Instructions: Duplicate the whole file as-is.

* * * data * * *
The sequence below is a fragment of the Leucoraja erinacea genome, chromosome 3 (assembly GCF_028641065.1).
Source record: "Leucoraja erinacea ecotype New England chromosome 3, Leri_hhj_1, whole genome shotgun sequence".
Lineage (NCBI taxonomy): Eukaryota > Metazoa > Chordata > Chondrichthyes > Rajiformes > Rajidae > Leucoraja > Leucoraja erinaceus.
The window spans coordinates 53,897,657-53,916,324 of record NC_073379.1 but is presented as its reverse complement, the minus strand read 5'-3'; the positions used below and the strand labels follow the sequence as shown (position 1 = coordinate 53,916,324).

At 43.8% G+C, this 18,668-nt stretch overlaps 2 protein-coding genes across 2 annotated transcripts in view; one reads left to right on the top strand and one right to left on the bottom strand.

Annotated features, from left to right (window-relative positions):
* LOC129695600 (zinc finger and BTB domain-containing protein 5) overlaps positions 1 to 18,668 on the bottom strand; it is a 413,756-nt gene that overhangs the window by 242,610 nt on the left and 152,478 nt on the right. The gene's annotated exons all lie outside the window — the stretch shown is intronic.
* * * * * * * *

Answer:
The sequence below is a fragment of the Leucoraja erinacea genome, chromosome 3 (assembly GCF_028641065.1).
Source record: "Leucoraja erinacea ecotype New England chromosome 3, Leri_hhj_1, whole genome shotgun sequence".
Lineage (NCBI taxonomy): Eukaryota > Metazoa > Chordata > Chondrichthyes > Rajiformes > Rajidae > Leucoraja > Leucoraja erinaceus.
The window spans coordinates 53,897,657-53,916,324 of record NC_073379.1 but is presented as its reverse complement, the minus strand read 5'-3'; the positions used below and the strand labels follow the sequence as shown (position 1 = coordinate 53,916,324).

At 43.8% G+C, this 18,668-nt stretch overlaps 2 protein-coding genes across 2 annotated transcripts in view; one reads left to right on the top strand and one right to left on the bottom strand.

Annotated features, from left to right (window-relative positions):
* LOC129695600 (zinc finger and BTB domain-containing protein 5) overlaps positions 1 to 18,668 on the bottom strand; it is a 413,756-nt gene that overhangs the window by 242,610 nt on the left and 152,478 nt on the right. The gene's annotated exons all lie outside the window — the stretch shown is intronic.